“I can do that,”  Alex offered.
I nodded.  “Great.  There’s garbage cans out front, at the end of the drive,”  I said, in case he hadn’t noticed them when we came in.
He gathered up the trash. It took him less than five minutes to do the task. “Any other odd jobs I can do while I’m here?”  he asked when he returned to the house.
“Maybe after dinner.”
“I’ve changed my mind,”  he told me over dinner.
“About what?”  I asked.
“Your offer, if it’s still open,”  he said.  “I’d like to move in here—temporarily.”
“Of course the offer stands. As you can see, there’s plenty of room,” I said, tossing scraps under the table, which created a feeding frenzy. “I’m glad you changed your mind about this, Alex.  I think you’ll be happy here. I should probably warn you, though.”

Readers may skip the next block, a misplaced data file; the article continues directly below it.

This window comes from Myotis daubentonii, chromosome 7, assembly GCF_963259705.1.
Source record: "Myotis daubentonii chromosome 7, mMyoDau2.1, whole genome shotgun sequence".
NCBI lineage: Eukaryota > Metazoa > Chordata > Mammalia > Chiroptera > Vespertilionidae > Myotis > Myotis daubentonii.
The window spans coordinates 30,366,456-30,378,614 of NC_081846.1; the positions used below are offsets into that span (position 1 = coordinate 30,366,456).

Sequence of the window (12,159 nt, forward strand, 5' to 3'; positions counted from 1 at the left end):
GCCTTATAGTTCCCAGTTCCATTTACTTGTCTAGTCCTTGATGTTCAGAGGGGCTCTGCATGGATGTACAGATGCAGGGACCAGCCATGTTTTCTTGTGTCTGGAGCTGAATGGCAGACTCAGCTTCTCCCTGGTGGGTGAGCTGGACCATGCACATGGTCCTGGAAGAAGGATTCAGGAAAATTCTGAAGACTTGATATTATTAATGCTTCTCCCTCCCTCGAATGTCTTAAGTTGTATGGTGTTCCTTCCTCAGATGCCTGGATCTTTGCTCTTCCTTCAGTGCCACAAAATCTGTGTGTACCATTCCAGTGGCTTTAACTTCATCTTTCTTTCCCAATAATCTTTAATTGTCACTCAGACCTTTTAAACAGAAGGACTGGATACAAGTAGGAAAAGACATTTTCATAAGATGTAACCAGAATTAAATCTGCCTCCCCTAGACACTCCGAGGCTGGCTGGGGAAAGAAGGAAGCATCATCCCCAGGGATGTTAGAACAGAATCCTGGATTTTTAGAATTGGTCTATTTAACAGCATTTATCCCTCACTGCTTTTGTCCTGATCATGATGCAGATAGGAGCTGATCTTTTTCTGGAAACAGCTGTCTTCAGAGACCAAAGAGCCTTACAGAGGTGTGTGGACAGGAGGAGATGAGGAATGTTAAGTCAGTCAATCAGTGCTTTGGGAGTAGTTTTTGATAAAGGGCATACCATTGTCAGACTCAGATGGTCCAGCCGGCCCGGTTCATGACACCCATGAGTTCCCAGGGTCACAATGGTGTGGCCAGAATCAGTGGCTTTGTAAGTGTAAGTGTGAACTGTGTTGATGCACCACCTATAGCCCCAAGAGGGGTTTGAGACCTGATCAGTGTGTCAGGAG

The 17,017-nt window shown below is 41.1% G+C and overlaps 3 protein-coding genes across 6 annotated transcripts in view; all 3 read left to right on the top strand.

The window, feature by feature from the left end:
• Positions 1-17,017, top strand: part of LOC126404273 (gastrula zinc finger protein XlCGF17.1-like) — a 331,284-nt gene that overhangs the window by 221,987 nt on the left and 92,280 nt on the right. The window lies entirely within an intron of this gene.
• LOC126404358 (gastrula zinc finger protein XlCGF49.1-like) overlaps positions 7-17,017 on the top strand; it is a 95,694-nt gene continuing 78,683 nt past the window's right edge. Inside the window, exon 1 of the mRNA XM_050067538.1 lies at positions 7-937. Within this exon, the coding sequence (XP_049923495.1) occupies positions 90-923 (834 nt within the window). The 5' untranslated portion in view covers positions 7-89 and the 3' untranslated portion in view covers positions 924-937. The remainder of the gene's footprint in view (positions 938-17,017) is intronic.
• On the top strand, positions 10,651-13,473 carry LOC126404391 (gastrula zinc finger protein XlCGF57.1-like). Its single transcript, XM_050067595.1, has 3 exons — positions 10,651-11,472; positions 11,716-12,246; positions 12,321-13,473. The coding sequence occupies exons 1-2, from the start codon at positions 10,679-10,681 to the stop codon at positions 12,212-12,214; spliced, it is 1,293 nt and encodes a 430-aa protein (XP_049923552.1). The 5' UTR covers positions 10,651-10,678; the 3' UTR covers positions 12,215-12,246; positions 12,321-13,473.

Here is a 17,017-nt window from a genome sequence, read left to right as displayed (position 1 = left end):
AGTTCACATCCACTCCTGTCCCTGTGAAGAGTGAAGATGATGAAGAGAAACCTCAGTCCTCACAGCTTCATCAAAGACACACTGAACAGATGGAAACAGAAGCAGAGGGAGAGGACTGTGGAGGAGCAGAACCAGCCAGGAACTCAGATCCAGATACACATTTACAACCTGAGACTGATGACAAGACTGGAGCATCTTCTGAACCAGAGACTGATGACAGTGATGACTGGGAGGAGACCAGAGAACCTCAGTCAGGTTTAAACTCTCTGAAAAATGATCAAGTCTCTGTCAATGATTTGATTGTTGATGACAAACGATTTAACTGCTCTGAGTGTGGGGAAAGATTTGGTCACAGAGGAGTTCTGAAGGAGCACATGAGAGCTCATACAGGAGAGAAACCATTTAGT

“Warn me?”
“This is as quiet as it will ever be around here,” I told him.  “When everybody’s here, it can get pretty crazy.”
“I was sleeping in a bus station when you found me,” he reminded me.  “Does it get crazier than that?”
I laughed. “You have a point.” Then: “I do think you’ll like it here, once you adjust to the chaos.”
“I know I will.” he paused. “This is the first home I’ve ever been in that actually felt like a home.”
I hesitated.  “What about your own home?”  I finally asked. 
He shook his head.  “That was more like a hospital than a home,” he said.  “Sterile, antiseptic, never cozy.  Never comfortable.”
“Sounds like fun.”
“Anything but,” he said.  “My father had a thing about germs.”
“Like Howard Hughes?” I asked, recalling the eccentric millionaire’s descent into mental illness in his last years of life.
“Yeah.  Times ten.”
Then he abruptly changed the subject.  Again….